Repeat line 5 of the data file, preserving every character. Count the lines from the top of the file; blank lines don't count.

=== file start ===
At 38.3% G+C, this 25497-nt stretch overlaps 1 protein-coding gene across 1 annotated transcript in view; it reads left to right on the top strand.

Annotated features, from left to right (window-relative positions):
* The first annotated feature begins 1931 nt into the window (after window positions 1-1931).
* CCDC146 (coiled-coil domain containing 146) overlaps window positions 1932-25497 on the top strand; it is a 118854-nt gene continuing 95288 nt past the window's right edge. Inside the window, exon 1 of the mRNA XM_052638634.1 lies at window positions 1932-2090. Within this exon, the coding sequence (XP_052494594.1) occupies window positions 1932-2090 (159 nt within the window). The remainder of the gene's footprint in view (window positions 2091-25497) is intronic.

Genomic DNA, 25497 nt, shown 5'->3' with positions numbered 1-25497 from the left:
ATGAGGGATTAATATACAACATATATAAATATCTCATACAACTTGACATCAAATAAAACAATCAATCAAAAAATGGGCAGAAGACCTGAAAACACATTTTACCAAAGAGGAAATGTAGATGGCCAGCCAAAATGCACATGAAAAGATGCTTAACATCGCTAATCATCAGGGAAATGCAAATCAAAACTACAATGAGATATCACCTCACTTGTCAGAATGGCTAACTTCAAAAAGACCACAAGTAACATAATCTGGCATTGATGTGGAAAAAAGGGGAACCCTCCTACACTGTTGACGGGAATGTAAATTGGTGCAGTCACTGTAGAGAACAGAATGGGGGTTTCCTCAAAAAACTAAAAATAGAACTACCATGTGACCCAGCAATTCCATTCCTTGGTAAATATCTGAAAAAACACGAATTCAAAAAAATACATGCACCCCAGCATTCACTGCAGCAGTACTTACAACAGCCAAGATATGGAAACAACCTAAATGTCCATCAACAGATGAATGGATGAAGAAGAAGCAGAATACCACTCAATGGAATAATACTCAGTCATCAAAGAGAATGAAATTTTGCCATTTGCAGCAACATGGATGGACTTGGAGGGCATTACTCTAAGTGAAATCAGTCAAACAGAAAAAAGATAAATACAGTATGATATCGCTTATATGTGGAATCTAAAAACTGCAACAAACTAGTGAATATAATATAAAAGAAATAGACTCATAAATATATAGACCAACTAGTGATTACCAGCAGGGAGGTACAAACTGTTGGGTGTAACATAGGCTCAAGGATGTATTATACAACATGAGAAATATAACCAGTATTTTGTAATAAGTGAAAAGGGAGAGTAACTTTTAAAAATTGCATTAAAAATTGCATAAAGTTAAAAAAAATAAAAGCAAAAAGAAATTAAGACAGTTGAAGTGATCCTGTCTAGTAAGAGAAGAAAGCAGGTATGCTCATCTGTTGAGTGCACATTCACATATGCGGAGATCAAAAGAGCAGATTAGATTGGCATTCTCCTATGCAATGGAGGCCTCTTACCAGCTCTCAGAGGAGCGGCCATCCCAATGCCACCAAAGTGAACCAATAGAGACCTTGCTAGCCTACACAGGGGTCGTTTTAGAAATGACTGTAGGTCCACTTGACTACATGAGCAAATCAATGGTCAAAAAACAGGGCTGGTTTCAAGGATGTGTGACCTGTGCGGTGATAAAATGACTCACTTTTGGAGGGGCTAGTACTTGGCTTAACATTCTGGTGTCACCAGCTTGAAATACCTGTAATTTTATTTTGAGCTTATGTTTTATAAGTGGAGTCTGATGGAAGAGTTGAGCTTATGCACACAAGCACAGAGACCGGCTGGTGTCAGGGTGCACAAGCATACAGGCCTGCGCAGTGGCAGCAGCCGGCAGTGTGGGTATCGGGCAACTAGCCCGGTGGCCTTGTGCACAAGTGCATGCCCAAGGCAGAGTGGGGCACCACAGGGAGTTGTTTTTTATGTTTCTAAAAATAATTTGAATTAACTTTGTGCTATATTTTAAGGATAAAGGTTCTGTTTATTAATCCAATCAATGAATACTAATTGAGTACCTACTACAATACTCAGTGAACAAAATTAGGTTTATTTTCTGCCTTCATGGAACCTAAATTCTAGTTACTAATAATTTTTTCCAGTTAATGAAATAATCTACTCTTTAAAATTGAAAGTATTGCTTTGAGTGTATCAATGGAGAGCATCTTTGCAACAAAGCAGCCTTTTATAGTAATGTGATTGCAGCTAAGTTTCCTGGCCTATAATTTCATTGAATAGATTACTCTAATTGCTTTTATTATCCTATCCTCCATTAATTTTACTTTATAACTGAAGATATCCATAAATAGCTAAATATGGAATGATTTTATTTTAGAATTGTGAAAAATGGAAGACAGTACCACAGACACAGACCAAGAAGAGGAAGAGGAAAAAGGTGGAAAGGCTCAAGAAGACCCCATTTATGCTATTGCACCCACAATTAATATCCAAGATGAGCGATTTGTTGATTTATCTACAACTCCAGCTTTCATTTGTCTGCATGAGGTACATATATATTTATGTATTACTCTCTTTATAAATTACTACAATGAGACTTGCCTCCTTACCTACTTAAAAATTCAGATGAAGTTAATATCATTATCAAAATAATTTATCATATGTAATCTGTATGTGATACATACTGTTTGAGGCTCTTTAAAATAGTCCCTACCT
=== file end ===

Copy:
Genomic DNA, 25497 nt, shown 5'->3' with positions numbered 1-25497 from the left: